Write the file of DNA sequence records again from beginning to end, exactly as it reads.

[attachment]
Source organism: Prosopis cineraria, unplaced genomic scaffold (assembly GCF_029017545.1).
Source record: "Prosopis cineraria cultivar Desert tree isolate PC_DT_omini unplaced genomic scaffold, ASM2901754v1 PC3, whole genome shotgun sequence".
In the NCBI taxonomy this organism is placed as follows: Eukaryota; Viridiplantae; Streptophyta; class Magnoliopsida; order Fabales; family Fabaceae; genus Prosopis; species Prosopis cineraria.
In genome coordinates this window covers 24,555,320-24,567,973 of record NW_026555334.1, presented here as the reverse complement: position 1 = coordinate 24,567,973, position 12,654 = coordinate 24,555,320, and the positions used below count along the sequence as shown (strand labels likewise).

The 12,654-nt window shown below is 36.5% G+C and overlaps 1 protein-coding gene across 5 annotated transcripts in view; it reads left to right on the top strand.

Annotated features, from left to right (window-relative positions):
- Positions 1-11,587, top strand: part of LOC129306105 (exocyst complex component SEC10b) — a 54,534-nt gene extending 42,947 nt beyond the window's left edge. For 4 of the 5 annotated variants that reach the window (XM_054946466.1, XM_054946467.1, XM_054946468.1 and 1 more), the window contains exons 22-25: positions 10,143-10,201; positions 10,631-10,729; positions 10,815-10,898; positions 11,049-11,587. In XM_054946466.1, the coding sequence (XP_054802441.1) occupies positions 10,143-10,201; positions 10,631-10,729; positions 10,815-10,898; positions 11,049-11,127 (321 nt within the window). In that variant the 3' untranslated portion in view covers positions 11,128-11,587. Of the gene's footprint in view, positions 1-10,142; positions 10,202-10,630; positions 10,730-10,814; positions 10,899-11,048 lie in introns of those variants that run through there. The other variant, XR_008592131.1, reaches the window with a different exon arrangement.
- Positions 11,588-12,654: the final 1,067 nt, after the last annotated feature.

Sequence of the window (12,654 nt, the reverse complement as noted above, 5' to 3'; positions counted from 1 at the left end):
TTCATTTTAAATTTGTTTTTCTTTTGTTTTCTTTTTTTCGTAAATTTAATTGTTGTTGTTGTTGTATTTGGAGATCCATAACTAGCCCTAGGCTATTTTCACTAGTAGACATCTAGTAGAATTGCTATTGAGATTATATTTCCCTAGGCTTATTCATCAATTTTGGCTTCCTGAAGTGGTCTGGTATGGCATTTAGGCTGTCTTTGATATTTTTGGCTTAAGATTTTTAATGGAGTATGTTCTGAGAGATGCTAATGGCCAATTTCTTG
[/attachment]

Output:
Source organism: Prosopis cineraria, unplaced genomic scaffold (assembly GCF_029017545.1).
Source record: "Prosopis cineraria cultivar Desert tree isolate PC_DT_omini unplaced genomic scaffold, ASM2901754v1 PC3, whole genome shotgun sequence".
In the NCBI taxonomy this organism is placed as follows: Eukaryota; Viridiplantae; Streptophyta; class Magnoliopsida; order Fabales; family Fabaceae; genus Prosopis; species Prosopis cineraria.
In genome coordinates this window covers 24,555,320-24,567,973 of record NW_026555334.1, presented here as the reverse complement: position 1 = coordinate 24,567,973, position 12,654 = coordinate 24,555,320, and the positions used below count along the sequence as shown (strand labels likewise).

The 12,654-nt window shown below is 36.5% G+C and overlaps 1 protein-coding gene across 5 annotated transcripts in view; it reads left to right on the top strand.

Annotated features, from left to right (window-relative positions):
- Positions 1-11,587, top strand: part of LOC129306105 (exocyst complex component SEC10b) — a 54,534-nt gene extending 42,947 nt beyond the window's left edge. For 4 of the 5 annotated variants that reach the window (XM_054946466.1, XM_054946467.1, XM_054946468.1 and 1 more), the window contains exons 22-25: positions 10,143-10,201; positions 10,631-10,729; positions 10,815-10,898; positions 11,049-11,587. In XM_054946466.1, the coding sequence (XP_054802441.1) occupies positions 10,143-10,201; positions 10,631-10,729; positions 10,815-10,898; positions 11,049-11,127 (321 nt within the window). In that variant the 3' untranslated portion in view covers positions 11,128-11,587. Of the gene's footprint in view, positions 1-10,142; positions 10,202-10,630; positions 10,730-10,814; positions 10,899-11,048 lie in introns of those variants that run through there. The other variant, XR_008592131.1, reaches the window with a different exon arrangement.
- Positions 11,588-12,654: the final 1,067 nt, after the last annotated feature.

Sequence of the window (12,654 nt, the reverse complement as noted above, 5' to 3'; positions counted from 1 at the left end):
TTCATTTTAAATTTGTTTTTCTTTTGTTTTCTTTTTTTCGTAAATTTAATTGTTGTTGTTGTTGTATTTGGAGATCCATAACTAGCCCTAGGCTATTTTCACTAGTAGACATCTAGTAGAATTGCTATTGAGATTATATTTCCCTAGGCTTATTCATCAATTTTGGCTTCCTGAAGTGGTCTGGTATGGCATTTAGGCTGTCTTTGATATTTTTGGCTTAAGATTTTTAATGGAGTATGTTCTGAGAGATGCTAATGGCCAATTTCTTG